The Architecture that Protects Himalayan Homes from Earthquakes

If you’ve ever studied plate tectonics, you know that the Himalayan Mountains were formed when the Indian plate crashed into the Eurasian plate. That area is still geologically active, with lots of earthquakes. But people learned how to build houses that could withstand the tremors. An ancient building technique called kath kuni (“wooden corner”) combines layers of stone and alternating layers of deodar wood, with the wood beams interlocking at the corners. The stone provides strength, and the wood provides flexibility to survive an earthquake.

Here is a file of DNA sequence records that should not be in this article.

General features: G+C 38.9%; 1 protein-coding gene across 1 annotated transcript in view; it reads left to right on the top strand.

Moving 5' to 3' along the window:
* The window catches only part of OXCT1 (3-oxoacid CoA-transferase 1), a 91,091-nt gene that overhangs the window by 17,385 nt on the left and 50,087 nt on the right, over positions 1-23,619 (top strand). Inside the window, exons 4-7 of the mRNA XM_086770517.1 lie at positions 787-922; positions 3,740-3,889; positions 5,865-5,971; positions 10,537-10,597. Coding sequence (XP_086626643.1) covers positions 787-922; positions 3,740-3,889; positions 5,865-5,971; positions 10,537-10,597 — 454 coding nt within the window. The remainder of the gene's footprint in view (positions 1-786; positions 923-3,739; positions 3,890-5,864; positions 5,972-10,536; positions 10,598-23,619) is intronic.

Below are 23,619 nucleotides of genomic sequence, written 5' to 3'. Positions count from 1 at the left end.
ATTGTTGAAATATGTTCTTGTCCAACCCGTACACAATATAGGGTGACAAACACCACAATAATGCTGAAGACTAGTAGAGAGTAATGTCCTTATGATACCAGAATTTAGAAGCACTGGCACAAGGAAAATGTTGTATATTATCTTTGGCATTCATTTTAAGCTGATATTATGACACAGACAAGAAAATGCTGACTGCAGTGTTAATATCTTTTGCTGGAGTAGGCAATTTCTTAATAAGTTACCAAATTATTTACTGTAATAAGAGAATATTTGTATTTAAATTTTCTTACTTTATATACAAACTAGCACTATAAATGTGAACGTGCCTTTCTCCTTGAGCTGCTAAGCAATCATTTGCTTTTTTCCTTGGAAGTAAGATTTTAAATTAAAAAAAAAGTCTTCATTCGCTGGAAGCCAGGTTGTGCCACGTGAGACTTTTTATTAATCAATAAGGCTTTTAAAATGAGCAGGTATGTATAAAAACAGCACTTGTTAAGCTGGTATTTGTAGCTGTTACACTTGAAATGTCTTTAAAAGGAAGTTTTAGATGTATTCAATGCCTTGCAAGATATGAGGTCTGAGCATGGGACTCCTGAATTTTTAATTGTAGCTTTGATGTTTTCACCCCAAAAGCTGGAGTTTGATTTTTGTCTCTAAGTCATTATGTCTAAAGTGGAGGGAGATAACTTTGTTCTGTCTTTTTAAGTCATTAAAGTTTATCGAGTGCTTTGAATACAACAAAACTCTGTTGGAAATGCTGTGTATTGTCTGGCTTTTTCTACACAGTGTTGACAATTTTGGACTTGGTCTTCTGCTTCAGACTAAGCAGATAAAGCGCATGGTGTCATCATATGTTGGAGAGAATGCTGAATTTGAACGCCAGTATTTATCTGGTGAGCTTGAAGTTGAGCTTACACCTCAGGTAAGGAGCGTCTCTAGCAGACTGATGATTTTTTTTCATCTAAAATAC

But there is more to the kath kuni buildings. The upper floors are often wider than the first floor. The first floor is a shelter for livestock, which provide heat that rises to the upper floors where people live. The walls are double thickness, and a slate roof holds the whole thing together. The problem is that deodar wood is expensive and hard to get for historical reasons, and new homes in the Himalayas are built with concrete. Earthquakes can destroy concrete homes, but the kath kuni homes of the Indian state Himachal Pradesh can stand for hundreds of years. Read about kath kuni and see more spectacular examples at BBC Travel.  -via Damn Interesting

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Source: neatorama

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